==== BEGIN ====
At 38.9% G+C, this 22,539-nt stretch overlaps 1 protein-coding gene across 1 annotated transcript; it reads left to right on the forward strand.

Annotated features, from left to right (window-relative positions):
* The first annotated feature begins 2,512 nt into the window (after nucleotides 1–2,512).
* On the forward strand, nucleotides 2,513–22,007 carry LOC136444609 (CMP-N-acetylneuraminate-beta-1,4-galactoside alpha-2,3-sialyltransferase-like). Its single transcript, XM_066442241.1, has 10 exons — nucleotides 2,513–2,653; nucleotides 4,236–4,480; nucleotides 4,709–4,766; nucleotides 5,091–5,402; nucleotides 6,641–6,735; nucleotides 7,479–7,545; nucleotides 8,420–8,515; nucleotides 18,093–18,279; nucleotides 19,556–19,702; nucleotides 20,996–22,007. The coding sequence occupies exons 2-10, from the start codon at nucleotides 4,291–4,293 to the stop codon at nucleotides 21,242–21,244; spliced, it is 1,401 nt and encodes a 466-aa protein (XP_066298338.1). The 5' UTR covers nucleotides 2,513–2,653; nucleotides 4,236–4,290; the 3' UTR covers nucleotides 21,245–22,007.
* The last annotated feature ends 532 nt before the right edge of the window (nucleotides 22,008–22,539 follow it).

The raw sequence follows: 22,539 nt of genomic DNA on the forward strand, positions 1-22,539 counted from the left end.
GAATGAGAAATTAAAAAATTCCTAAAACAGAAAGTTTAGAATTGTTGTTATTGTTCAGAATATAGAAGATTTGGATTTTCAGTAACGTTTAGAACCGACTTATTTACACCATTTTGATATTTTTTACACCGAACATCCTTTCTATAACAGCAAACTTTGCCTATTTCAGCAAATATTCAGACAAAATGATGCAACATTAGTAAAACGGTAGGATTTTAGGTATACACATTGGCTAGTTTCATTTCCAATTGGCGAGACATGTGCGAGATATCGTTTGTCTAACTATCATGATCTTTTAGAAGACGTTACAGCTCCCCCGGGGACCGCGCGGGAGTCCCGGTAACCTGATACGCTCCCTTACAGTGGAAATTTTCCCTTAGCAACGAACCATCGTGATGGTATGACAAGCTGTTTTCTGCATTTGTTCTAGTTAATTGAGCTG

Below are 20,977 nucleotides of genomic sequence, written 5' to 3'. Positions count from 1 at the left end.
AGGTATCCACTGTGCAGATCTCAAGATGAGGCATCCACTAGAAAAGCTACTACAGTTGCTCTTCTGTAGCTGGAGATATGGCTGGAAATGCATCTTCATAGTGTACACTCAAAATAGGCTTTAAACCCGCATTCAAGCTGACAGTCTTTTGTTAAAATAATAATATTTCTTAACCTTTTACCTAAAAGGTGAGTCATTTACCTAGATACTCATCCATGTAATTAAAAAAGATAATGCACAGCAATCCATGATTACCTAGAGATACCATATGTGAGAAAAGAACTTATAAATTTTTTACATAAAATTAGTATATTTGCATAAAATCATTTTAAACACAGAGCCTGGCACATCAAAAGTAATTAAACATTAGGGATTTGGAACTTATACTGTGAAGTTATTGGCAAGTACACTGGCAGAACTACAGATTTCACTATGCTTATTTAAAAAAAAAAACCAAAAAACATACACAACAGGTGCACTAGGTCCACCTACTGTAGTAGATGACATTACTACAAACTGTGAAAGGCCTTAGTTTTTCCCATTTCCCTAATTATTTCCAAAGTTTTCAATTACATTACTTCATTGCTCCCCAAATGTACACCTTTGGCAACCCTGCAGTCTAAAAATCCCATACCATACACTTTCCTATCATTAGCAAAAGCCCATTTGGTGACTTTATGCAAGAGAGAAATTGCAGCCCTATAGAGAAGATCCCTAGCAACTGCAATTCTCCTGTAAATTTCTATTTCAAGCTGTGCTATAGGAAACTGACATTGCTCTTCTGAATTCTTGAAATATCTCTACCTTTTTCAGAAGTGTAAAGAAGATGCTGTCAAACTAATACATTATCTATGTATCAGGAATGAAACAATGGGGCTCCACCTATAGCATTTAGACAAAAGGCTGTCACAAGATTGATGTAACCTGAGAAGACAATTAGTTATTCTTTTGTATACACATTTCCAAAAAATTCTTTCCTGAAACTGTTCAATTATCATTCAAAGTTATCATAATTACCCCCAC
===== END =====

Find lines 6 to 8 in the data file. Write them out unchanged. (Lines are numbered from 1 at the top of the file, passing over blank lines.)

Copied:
The raw sequence follows: 22,539 nt of genomic DNA on the forward strand, positions 1-22,539 counted from the left end.
GAATGAGAAATTAAAAAATTCCTAAAACAGAAAGTTTAGAATTGTTGTTATTGTTCAGAATATAGAAGATTTGGATTTTCAGTAACGTTTAGAACCGACTTATTTACACCATTTTGATATTTTTTACACCGAACATCCTTTCTATAACAGCAAACTTTGCCTATTTCAGCAAATATTCAGACAAAATGATGCAACATTAGTAAAACGGTAGGATTTTAGGTATACACATTGGCTAGTTTCATTTCCAATTGGCGAGACATGTGCGAGATATCGTTTGTCTAACTATCATGATCTTTTAGAAGACGTTACAGCTCCCCCGGGGACCGCGCGGGAGTCCCGGTAACCTGATACGCTCCCTTACAGTGGAAATTTTCCCTTAGCAACGAACCATCGTGATGGTATGACAAGCTGTTTTCTGCATTTGTTCTAGTTAATTGAGCTG

Below are 20,977 nucleotides of genomic sequence, written 5' to 3'. Positions count from 1 at the left end.